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Radius Health Recharges IPO After Two Week Hiatus

Apparently, the chilly market conditions that derailed Radius Health’s IPO a few weeks ago have warmed up.

Just 12 days after postponing a $75 million IPO—the second time it has pulled a stock offering since 2012—the Cambridge, MA-based company late Wednesday stepped back into the queue once again. Radius still has the same underwriters—Cowen & Co., Jefferies, Canaccord Genuity, and Cantor Fitzgerald—and would trade on the Nasdaq under the ticker symbol “RDUS” should it finally go public.

Radius appeared to be the latest victim of a cooling IPO market for biotechs. The company cited “poor market conditions” when withdrawing its offering on May 9, following a string of flat offerings in the sector—a big change from the sizzling market in 2013 and early 2014 that bestowed big valuations on many companies that had yet to even put a drug prospect into clinical trials. Radius had been looking to sell 5 million shares at between $14 and $16 apiece.

The company, however, has decided to give it another shot. Though Radius hasn’t provided any specific pricing information as of yet, its latest prospectus indicates that it’s looking to raise at least $57 million given how it plans to use the IPO dollars. The company aims to use most of the cash, some $44 million, to wrap up a Phase 3 study of its injectable osteoporosis drug, abaloparatide-SC, and submit applications to regulators in the U.S. and Europe. Radius said that on May 9, it asked the FDA for a “breakthrough therapy” designation for abaloparatide-SC for women with postmenopausal osteoporosis. Such a designation would speed up the FDA’s review of the drug.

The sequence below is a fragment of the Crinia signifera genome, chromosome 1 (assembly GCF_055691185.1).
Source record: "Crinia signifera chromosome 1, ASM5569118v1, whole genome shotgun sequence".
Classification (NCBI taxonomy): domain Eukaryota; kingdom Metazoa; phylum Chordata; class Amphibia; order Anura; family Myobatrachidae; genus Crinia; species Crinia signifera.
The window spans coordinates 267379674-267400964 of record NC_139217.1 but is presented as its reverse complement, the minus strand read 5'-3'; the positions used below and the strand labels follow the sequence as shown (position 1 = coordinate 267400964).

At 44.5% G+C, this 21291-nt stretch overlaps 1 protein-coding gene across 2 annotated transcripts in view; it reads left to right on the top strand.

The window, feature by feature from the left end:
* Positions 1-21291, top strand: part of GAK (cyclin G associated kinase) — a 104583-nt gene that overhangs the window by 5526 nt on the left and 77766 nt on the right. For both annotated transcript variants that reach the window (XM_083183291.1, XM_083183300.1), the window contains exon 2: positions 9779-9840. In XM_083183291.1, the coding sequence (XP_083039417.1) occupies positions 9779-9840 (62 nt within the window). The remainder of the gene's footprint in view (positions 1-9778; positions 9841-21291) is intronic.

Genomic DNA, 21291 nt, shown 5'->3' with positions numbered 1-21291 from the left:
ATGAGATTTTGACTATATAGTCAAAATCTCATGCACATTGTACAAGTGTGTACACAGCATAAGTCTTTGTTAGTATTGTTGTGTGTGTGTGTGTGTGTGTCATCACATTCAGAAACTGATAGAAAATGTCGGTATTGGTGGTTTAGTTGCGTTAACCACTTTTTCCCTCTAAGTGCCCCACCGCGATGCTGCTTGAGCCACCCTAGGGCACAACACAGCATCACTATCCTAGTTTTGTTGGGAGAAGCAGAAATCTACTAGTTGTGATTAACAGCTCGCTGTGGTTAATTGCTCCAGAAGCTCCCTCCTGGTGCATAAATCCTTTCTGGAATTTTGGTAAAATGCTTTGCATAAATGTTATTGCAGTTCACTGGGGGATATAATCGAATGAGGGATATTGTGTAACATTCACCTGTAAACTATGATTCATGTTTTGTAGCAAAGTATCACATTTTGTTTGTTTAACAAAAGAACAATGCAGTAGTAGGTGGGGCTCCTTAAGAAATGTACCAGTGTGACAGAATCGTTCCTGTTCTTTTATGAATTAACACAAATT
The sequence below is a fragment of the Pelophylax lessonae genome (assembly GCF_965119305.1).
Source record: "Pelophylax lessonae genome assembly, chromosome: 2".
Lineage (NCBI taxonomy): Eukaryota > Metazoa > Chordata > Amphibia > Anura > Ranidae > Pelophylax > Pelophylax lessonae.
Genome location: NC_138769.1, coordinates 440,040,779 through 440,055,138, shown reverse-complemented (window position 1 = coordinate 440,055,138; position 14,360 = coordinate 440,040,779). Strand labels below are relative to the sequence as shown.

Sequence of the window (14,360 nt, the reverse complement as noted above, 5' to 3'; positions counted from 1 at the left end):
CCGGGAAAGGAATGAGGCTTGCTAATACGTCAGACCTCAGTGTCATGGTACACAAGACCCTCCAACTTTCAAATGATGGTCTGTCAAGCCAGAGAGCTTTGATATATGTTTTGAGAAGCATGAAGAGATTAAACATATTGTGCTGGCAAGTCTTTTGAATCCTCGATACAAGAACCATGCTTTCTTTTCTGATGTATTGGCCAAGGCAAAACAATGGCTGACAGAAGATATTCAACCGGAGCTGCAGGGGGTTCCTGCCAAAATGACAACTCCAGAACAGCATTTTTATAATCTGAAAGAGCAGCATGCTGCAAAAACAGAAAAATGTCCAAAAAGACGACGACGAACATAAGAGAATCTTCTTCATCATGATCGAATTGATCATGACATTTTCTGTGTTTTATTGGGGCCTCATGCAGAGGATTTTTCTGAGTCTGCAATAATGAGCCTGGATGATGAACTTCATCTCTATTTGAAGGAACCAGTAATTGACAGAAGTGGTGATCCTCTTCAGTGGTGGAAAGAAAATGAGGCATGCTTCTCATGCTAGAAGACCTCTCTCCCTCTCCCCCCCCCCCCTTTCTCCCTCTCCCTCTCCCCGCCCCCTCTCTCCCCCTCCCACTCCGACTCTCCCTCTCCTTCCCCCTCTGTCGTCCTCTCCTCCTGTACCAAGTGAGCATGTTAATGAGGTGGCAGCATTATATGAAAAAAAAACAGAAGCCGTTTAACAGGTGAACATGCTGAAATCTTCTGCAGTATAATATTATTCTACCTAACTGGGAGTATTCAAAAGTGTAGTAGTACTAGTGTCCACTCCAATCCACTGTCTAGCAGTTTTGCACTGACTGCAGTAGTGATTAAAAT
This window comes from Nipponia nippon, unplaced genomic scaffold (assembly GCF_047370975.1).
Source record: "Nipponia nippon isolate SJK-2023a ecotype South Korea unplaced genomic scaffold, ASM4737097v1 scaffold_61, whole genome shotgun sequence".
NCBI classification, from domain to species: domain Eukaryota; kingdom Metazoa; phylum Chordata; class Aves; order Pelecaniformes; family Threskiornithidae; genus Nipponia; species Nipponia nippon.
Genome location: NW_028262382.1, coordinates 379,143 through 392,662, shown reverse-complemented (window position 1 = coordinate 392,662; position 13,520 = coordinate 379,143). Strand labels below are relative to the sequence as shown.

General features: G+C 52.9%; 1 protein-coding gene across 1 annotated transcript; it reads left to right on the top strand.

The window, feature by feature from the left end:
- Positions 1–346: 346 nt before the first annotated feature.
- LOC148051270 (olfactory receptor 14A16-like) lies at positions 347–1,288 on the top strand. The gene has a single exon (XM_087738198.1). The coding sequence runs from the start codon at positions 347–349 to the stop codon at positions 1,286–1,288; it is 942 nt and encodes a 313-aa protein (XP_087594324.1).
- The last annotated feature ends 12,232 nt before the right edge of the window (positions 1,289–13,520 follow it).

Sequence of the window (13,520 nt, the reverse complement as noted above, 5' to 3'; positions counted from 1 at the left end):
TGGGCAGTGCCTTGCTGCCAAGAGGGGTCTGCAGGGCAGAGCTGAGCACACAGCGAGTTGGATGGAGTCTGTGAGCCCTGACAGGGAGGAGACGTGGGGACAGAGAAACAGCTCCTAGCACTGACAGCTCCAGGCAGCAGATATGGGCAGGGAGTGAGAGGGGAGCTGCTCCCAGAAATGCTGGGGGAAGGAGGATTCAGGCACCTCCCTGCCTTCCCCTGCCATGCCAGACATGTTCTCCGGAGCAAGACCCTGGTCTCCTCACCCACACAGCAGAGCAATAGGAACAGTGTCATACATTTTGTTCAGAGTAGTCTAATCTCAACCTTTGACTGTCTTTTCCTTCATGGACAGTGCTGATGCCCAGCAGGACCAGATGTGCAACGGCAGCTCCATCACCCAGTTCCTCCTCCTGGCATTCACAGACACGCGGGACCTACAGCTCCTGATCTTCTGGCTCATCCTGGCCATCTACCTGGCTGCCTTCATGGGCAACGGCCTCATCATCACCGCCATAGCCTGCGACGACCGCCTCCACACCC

Meanwhile, Radius would use another $8 million to continue developing a skin-patch version of the osteoporosis drug, abaloparatide-TD; and an additional $5 million to take a preclinical drug candidate, RAD1901, into its first clinical trial. RAD1901 was originally developed for menopausal hot flashes, but Radius now aims to move it forward as a cancer drug—specifically, to treat breast cancer brain metastases, or “BCBM.”

Radius’ largest shareholders, as of its latest prospectus, are: MPM Capital (26.5 percent stake), F2 Biosciences III (19.1 percent), CC Consulting (16.5 percent), Biotech Growth NV (8.0 percent), The Wellcome Trust (7.5 percent), Brookside Capital Partners Fund (6.4 percent), BB Biotech Ventures (6.3 percent), and HealthCare Ventures VII (6.0 percent).

Those holdings have shifted around a bit—Nordic Bioscience, for instance, held a nearly 13 percent stake when Radius filed its S-1 in February. Saints Capital also owned 5.1 percent of Radius. Neither are listed among Radius’ top shareholders in the latest filing.

Radius was formed in 2003 as Nuvios, and changed its name in 2005 after acquiring abaloparatide from France’s Ipsen. The drug is designed to work in the same way that Eli Lilly’s teriparatide (Forteo): it’s an anabolic drug that builds up the bones, rather than simply stopping them from decaying more than they already have. Radius has been trying to prove its drug is superior to teriparatide, and is running a big Phase 3 trial pitting the two therapies head-to-head. Top-line results are expected later this year.

Radius has also been through an executive shakeup over the past year, and as Xconomy reported in December, recently pushed the timeline for its skin patch therapy back by about two years.